Existing memorials and tablets within church and ruins of side chapels
This stone, in Latin, at the base of the East gable of the friary church, reads ‘Here lies Dominus Joannes Morus, ‘miles’, my grandfather, who died in the month of May 1631. Also here lies D. Margareta More alias de Burgo, my wife, who died in the month of February 1671, daughter of Ricardi Comitis de Clanricardini, in whose memory, I, Gerardus Morus, Colonel in the army of the King and faithful to the last, have caused to be constructed the tomb in which others of my family are also interred.’
This stone marks the burial vault of the Moore family of Cloghan, which was located on the right hand side of the high altar of the friary church (as viewed from the aisle). With the collapse over time of the east gable wall, and its reconstruction at a later date further to the west, the burial vault was thereby located outside of the new gable wall and the church proper.
A corresponding memorial was also inscribed to Colonel Garrett Moore’s grandmother Lady Mary Burke, (ie. wife of John More or Moore) at the family tomb in the Mayo abbey of St. Marys, Ballinasmale, John Moore having acquired the nearby Ball and Brize estates of the Prendergasts about 1607. The inscription reads ‘Sub hoc lapide Dna. Maria More alias Burke filia Ricardi Sasenach Comitis Clanrickard quae dcessit 1624 cum tribus ejus filiis Joanne Geraldo et Jacabo per Joannem More Armigerum aliisque multis ex ipsa ortis. In cujus memoriam hoc erigi fecit Giraldus More Collus et C.’ ‘ Catlicus lector enixe rogatur pro ipsi orare.’ (J.R.S.A.I. 1901, Vol. XXXI)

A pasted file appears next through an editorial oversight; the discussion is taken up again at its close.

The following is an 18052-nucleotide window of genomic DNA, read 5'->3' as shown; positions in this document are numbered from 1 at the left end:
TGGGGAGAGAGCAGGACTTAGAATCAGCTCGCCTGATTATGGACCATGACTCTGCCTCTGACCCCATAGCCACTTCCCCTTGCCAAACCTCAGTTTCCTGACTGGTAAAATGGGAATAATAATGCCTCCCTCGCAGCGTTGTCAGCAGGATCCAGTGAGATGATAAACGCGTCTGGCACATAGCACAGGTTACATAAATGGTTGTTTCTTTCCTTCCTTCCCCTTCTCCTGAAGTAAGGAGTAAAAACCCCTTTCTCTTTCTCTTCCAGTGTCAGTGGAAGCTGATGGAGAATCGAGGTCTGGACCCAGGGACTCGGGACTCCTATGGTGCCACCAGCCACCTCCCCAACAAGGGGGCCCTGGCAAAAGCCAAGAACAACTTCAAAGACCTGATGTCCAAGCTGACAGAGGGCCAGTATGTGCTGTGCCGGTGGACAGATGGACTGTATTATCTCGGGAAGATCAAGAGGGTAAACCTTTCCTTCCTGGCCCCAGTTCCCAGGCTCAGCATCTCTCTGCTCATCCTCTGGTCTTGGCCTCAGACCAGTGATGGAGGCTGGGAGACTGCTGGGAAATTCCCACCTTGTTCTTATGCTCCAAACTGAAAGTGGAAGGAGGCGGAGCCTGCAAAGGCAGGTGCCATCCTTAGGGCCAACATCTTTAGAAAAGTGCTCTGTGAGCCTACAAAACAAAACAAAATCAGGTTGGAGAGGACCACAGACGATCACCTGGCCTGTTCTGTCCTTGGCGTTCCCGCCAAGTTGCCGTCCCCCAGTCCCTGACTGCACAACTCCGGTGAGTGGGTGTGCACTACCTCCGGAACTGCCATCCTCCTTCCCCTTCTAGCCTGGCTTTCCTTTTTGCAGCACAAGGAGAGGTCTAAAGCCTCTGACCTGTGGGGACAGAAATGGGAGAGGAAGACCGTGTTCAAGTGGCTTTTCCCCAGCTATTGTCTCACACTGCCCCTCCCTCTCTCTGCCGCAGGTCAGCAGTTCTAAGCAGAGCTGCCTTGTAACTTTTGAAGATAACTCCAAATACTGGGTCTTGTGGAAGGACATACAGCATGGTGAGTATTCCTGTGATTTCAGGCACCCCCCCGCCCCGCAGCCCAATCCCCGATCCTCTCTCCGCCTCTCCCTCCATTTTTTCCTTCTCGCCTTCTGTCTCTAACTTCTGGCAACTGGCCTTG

For further details refer to ‘Moore of Cloghan’ under ‘Families’.
Located on the south wall of the church in the late-twentieth century, a finely carved stone tablet reads, ‘Pro familia Madden de Lismor, D. Fergussius Madden me sibi, ac dilectae conivgi, D. Catharinae Madden, als Donnellan, ac posterissus, necnon in memoriam sepulturea maiorum, erigi fecit, die 14 Iunii 1671.’
Fergus Madden of Lismore was described by the Meelick friars at the time of his death as a man ‘full of years and of riches, of good wit and education, a special friend and benefactor’ of the friary. A significant landholder in the late seventeenth century, he died of a fall from his horse and after receiving sacramental absolution on 7th September 1687. He was buried ‘near the wall under his monument’ in the church at Meelick’. Refer to ‘Families’ for further details regarding the families of ‘Madden of Lismore’ and ‘Burke of Lismore’’. Various Madden families, other than those of Lismore, having a separate and distinct descent from those of Lismore, were also interred at Meelick.
Florence Callanan and his wife were commemorated on a stone slab erected at Meelick during the Rebellion; ‘Florentius Callananus me sibi Dilectae Conivgi Joanae Shiell, ac posteris suis, negnon in memoriam Sepulturae maioruim erigi fecit 1645.’
For further details on ‘Callanan’ under ‘Families’.
Stone plaque reads ‘D. Penelope Dillon, als. Horan hoc monumentum in dilectae mariti D: Jacobi Dillon 2: Oct 1711 vita functii, suique, ac posterorum memoriam erigi fecit an:do: 1712.’